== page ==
Weekly Update: Copyright and Entertainment Law

This is a weekly post on copyright and entertainment law updates.

Zee sues Rajat Sharma, India TV for airing episode of late Bal Thackeray

Zee Media Corporation Ltd filed a copyright infringement lawsuit against journalist Rajat Sharma and his news programme India TV, alleging that India TV had aired, without authorization, an old footage of late Shiv Sena chairman Bal Thackeray. It was claimed that the impugned footage was taken from a 1993 episode of Zee Media’s program ‘Aap Ki Adalat’, and the airing of such copyrighted material amounted to copyright infringement. The defendants, however, rebutted that the footage has since been removed, and would not be used again in the future.

Miley Cyrus sued for copyright infringement over Instagram post

International pop star Miley Cyrus has recently been sued for copyright infringement by photographer Robery Barbera, over a picture posted on Instagram. The complaint filed before a Federal Court in California claims that Cyrus’ February 2021 Instagram post contained two photographs which were owned by Barbera and were posted without any prior authorization. The photographer claimed that the pop star’s use of the copyrighted content would have “paralysed, if not destroyed, the possibilities of any market for photography.” As a result of such infringement, Miley Cyrus would have benefitted from content over which she had no rights, increasing interactions on her profile and therefore gaining advantages for the promotion of her music.

Sony Music receives partial summary order in infringement suit

In a recent development in Sony Music’s ongoing copyright infringement suit against the energy drink company ‘Bang’, the US District Court for the Southern District of California has passed a partial summary order in favour of Sony. The suit revolved around Bang’s use of Sony’s copyrighted music in its advertisements posted on social media platform ‘TikTok’, as well as in paid videos posted by influencers, promoting Bang’s energy drink. The summary judgement was passed in favour of Sony, and Bang was held liable for both directly infringing Sony’s copyrighted music, as well as for vicarious liability for the paid videos uploaded by various influencers.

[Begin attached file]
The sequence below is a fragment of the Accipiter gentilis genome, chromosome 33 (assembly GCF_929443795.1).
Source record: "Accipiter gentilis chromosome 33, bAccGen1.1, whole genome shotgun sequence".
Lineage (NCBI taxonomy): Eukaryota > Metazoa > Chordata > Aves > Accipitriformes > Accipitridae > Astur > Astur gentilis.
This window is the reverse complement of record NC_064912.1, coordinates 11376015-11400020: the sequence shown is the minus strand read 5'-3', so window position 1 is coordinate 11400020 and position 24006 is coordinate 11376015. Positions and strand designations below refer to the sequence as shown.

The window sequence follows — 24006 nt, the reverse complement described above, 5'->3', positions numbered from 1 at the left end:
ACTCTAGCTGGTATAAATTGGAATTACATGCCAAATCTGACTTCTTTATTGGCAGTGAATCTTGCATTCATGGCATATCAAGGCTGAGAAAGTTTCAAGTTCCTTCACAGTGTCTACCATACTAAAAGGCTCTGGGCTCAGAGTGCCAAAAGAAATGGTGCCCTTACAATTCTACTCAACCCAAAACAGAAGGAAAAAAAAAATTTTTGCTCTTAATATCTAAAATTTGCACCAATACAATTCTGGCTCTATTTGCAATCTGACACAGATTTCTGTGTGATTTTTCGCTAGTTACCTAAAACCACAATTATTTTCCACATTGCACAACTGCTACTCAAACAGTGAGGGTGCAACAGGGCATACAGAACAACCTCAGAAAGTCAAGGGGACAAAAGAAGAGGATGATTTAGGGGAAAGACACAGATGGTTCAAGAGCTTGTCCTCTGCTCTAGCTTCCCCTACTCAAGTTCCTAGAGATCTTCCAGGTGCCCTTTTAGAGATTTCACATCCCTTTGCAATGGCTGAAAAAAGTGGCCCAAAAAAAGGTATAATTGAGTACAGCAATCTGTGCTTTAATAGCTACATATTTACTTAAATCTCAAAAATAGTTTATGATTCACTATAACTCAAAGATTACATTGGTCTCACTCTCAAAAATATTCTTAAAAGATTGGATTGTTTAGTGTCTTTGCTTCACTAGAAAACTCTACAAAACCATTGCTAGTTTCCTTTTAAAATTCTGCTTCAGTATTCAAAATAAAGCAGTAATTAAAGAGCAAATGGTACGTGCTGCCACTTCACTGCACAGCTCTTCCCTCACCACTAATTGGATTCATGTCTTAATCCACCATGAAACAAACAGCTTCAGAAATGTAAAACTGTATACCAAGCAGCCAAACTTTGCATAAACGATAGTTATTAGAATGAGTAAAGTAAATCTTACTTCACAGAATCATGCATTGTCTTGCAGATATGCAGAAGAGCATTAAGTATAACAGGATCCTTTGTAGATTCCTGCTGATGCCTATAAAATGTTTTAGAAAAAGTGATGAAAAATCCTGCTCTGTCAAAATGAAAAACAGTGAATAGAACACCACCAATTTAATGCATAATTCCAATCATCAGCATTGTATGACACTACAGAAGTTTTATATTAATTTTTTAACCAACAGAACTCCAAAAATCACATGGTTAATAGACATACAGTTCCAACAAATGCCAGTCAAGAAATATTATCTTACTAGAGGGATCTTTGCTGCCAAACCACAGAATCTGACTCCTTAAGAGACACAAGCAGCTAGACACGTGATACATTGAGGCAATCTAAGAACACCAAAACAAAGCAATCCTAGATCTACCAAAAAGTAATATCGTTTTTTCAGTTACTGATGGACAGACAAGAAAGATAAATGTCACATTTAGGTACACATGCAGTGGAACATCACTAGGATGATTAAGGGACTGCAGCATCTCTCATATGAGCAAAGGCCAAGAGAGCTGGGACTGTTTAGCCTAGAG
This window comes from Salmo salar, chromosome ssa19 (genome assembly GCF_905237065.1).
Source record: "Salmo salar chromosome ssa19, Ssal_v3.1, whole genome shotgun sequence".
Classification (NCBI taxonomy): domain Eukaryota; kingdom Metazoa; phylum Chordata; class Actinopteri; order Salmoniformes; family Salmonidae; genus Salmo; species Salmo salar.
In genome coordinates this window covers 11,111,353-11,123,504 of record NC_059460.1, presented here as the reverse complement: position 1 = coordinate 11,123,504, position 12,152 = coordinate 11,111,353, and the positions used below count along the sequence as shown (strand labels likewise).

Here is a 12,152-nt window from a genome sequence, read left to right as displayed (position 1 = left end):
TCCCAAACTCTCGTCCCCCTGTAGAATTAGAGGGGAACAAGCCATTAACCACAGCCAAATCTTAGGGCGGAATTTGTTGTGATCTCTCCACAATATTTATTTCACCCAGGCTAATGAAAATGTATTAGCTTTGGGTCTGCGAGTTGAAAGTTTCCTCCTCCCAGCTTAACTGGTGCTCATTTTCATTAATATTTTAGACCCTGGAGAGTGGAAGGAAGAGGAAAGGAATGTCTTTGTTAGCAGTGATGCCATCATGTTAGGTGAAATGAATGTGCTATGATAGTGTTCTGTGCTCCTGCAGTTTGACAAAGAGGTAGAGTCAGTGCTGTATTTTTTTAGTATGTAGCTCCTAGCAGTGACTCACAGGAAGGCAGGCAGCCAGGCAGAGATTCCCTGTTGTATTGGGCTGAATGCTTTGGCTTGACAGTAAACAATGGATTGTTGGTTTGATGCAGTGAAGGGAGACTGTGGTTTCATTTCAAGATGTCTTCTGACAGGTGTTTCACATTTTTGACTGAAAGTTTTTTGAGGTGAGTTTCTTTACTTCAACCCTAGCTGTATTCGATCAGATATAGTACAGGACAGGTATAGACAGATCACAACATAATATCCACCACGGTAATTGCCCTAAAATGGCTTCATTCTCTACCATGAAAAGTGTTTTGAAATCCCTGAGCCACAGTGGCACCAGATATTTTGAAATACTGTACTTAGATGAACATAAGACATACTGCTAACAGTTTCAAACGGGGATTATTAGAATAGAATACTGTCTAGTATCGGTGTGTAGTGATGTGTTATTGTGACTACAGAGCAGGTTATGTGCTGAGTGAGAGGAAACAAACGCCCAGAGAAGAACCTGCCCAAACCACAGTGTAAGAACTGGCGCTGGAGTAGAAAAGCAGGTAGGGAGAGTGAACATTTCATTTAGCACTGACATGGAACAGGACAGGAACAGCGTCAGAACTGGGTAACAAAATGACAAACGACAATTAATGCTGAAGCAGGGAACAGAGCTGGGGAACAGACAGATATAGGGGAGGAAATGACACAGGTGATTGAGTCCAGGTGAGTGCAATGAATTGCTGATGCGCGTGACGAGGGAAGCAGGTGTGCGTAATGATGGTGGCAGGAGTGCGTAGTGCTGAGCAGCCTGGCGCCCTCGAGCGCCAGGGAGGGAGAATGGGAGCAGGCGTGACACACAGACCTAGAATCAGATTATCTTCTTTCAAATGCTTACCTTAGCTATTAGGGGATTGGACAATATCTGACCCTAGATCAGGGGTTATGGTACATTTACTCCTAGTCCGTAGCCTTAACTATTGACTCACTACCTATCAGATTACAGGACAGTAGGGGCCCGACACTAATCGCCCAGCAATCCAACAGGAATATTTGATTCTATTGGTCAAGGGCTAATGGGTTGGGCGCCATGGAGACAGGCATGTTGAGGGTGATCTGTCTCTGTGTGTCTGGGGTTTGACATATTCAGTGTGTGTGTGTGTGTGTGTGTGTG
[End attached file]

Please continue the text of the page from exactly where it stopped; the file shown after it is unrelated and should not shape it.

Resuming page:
Authored and compiled by Varun Gopala Krishnan (Associate, BananaIP Counsels), and Rohan Koshy (Intern, BananaIP Counsels)

This Copyright and Entertainment Law News Bulletin is brought to you by the Copyright and Trademark Division of BananaIP Counsels, a Top ranked IP Firm in India. BananaIP Counsels’ trademark attorneys are among the leading experts in the field. If you have any questions, or need any clarifications, please write to [email protected] with the subject: Copyright News.

The weekly intellectual property law news initiative is a part of their pro bono work and is aimed at spreading awareness about intellectual property and allied laws. You are free to share the news with appropriate attribution and link back to the source.


Please note that the news bulletin has been put together from different sources, primary and secondary, and BananaIP’s reporters may not have verified all the news published in the bulletin. You may write to [email protected]  for corrections and take down.


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